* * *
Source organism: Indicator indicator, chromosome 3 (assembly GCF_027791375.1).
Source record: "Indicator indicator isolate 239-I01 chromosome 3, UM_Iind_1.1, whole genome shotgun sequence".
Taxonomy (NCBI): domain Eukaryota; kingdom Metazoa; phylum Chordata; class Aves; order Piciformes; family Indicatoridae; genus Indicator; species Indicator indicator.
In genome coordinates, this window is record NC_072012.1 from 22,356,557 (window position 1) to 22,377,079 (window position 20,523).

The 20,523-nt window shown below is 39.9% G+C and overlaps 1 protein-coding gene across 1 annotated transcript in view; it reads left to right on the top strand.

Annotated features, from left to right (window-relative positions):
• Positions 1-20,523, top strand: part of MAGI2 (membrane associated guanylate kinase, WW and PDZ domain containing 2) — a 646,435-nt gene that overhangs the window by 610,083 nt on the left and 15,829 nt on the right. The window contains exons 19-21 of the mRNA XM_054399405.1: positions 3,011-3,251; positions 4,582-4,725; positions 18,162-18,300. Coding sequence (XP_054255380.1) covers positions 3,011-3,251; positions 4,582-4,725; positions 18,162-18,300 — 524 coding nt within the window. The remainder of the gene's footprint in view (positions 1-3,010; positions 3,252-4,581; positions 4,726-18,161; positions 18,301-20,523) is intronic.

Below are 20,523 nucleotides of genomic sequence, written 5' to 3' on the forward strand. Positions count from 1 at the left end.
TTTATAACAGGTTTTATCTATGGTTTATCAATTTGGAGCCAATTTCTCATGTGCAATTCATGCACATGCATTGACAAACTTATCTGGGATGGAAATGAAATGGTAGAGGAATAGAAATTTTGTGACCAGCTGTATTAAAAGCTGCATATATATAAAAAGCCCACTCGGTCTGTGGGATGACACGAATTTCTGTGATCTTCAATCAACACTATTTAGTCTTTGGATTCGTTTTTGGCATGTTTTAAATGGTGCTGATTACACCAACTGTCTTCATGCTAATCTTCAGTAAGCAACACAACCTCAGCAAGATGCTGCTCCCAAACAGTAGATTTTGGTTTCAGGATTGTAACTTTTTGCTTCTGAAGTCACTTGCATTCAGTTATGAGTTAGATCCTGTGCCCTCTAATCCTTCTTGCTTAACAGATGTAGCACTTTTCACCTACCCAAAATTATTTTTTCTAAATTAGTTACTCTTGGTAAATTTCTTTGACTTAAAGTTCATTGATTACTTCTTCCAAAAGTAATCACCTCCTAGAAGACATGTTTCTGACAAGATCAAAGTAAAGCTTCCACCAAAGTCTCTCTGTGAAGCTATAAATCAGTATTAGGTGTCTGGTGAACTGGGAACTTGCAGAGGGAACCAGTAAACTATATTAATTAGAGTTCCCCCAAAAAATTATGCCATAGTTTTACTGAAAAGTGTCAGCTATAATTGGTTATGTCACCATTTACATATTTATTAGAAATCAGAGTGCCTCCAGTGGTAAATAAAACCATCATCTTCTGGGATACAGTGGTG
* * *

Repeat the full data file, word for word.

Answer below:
Source organism: Indicator indicator, chromosome 3 (assembly GCF_027791375.1).
Source record: "Indicator indicator isolate 239-I01 chromosome 3, UM_Iind_1.1, whole genome shotgun sequence".
Taxonomy (NCBI): domain Eukaryota; kingdom Metazoa; phylum Chordata; class Aves; order Piciformes; family Indicatoridae; genus Indicator; species Indicator indicator.
In genome coordinates, this window is record NC_072012.1 from 22,356,557 (window position 1) to 22,377,079 (window position 20,523).

The 20,523-nt window shown below is 39.9% G+C and overlaps 1 protein-coding gene across 1 annotated transcript in view; it reads left to right on the top strand.

Annotated features, from left to right (window-relative positions):
• Positions 1-20,523, top strand: part of MAGI2 (membrane associated guanylate kinase, WW and PDZ domain containing 2) — a 646,435-nt gene that overhangs the window by 610,083 nt on the left and 15,829 nt on the right. The window contains exons 19-21 of the mRNA XM_054399405.1: positions 3,011-3,251; positions 4,582-4,725; positions 18,162-18,300. Coding sequence (XP_054255380.1) covers positions 3,011-3,251; positions 4,582-4,725; positions 18,162-18,300 — 524 coding nt within the window. The remainder of the gene's footprint in view (positions 1-3,010; positions 3,252-4,581; positions 4,726-18,161; positions 18,301-20,523) is intronic.

Below are 20,523 nucleotides of genomic sequence, written 5' to 3' on the forward strand. Positions count from 1 at the left end.
TTTATAACAGGTTTTATCTATGGTTTATCAATTTGGAGCCAATTTCTCATGTGCAATTCATGCACATGCATTGACAAACTTATCTGGGATGGAAATGAAATGGTAGAGGAATAGAAATTTTGTGACCAGCTGTATTAAAAGCTGCATATATATAAAAAGCCCACTCGGTCTGTGGGATGACACGAATTTCTGTGATCTTCAATCAACACTATTTAGTCTTTGGATTCGTTTTTGGCATGTTTTAAATGGTGCTGATTACACCAACTGTCTTCATGCTAATCTTCAGTAAGCAACACAACCTCAGCAAGATGCTGCTCCCAAACAGTAGATTTTGGTTTCAGGATTGTAACTTTTTGCTTCTGAAGTCACTTGCATTCAGTTATGAGTTAGATCCTGTGCCCTCTAATCCTTCTTGCTTAACAGATGTAGCACTTTTCACCTACCCAAAATTATTTTTTCTAAATTAGTTACTCTTGGTAAATTTCTTTGACTTAAAGTTCATTGATTACTTCTTCCAAAAGTAATCACCTCCTAGAAGACATGTTTCTGACAAGATCAAAGTAAAGCTTCCACCAAAGTCTCTCTGTGAAGCTATAAATCAGTATTAGGTGTCTGGTGAACTGGGAACTTGCAGAGGGAACCAGTAAACTATATTAATTAGAGTTCCCCCAAAAAATTATGCCATAGTTTTACTGAAAAGTGTCAGCTATAATTGGTTATGTCACCATTTACATATTTATTAGAAATCAGAGTGCCTCCAGTGGTAAATAAAACCATCATCTTCTGGGATACAGTGGTG